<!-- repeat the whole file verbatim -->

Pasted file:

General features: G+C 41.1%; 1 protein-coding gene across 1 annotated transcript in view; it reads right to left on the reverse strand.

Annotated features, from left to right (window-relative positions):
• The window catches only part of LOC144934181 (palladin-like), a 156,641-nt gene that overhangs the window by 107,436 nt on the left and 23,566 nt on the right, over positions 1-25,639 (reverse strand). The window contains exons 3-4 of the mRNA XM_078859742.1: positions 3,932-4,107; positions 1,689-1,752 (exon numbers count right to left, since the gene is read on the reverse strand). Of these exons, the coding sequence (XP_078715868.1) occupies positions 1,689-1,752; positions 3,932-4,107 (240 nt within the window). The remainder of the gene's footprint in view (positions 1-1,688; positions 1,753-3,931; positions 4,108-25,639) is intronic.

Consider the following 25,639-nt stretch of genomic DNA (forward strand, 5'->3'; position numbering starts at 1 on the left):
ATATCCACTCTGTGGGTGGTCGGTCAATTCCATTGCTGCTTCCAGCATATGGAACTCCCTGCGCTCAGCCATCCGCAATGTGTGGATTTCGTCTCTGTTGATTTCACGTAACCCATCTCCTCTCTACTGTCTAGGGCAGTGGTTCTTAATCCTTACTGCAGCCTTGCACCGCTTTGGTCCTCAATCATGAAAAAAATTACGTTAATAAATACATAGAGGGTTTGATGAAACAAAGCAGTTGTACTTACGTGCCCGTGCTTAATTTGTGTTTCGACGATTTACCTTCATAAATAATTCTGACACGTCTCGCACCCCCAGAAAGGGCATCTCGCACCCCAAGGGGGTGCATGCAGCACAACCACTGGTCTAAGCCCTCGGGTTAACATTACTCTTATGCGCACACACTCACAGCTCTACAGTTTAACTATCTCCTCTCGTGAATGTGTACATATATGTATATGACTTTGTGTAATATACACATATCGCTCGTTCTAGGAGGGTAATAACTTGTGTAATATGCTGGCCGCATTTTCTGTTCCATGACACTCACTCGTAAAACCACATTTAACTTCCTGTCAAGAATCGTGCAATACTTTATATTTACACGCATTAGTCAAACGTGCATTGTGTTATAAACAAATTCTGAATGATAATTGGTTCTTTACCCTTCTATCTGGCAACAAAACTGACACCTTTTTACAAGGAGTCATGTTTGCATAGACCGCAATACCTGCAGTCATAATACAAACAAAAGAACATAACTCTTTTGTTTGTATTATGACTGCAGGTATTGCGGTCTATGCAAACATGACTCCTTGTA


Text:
General features: G+C 41.1%; 1 protein-coding gene across 1 annotated transcript in view; it reads right to left on the reverse strand.

Annotated features, from left to right (window-relative positions):
• The window catches only part of LOC144934181 (palladin-like), a 156,641-nt gene that overhangs the window by 107,436 nt on the left and 23,566 nt on the right, over positions 1-25,639 (reverse strand). The window contains exons 3-4 of the mRNA XM_078859742.1: positions 3,932-4,107; positions 1,689-1,752 (exon numbers count right to left, since the gene is read on the reverse strand). Of these exons, the coding sequence (XP_078715868.1) occupies positions 1,689-1,752; positions 3,932-4,107 (240 nt within the window). The remainder of the gene's footprint in view (positions 1-1,688; positions 1,753-3,931; positions 4,108-25,639) is intronic.

Consider the following 25,639-nt stretch of genomic DNA (forward strand, 5'->3'; position numbering starts at 1 on the left):
ATATCCACTCTGTGGGTGGTCGGTCAATTCCATTGCTGCTTCCAGCATATGGAACTCCCTGCGCTCAGCCATCCGCAATGTGTGGATTTCGTCTCTGTTGATTTCACGTAACCCATCTCCTCTCTACTGTCTAGGGCAGTGGTTCTTAATCCTTACTGCAGCCTTGCACCGCTTTGGTCCTCAATCATGAAAAAAATTACGTTAATAAATACATAGAGGGTTTGATGAAACAAAGCAGTTGTACTTACGTGCCCGTGCTTAATTTGTGTTTCGACGATTTACCTTCATAAATAATTCTGACACGTCTCGCACCCCCAGAAAGGGCATCTCGCACCCCAAGGGGGTGCATGCAGCACAACCACTGGTCTAAGCCCTCGGGTTAACATTACTCTTATGCGCACACACTCACAGCTCTACAGTTTAACTATCTCCTCTCGTGAATGTGTACATATATGTATATGACTTTGTGTAATATACACATATCGCTCGTTCTAGGAGGGTAATAACTTGTGTAATATGCTGGCCGCATTTTCTGTTCCATGACACTCACTCGTAAAACCACATTTAACTTCCTGTCAAGAATCGTGCAATACTTTATATTTACACGCATTAGTCAAACGTGCATTGTGTTATAAACAAATTCTGAATGATAATTGGTTCTTTACCCTTCTATCTGGCAACAAAACTGACACCTTTTTACAAGGAGTCATGTTTGCATAGACCGCAATACCTGCAGTCATAATACAAACAAAAGAACATAACTCTTTTGTTTGTATTATGACTGCAGGTATTGCGGTCTATGCAAACATGACTCCTTGTA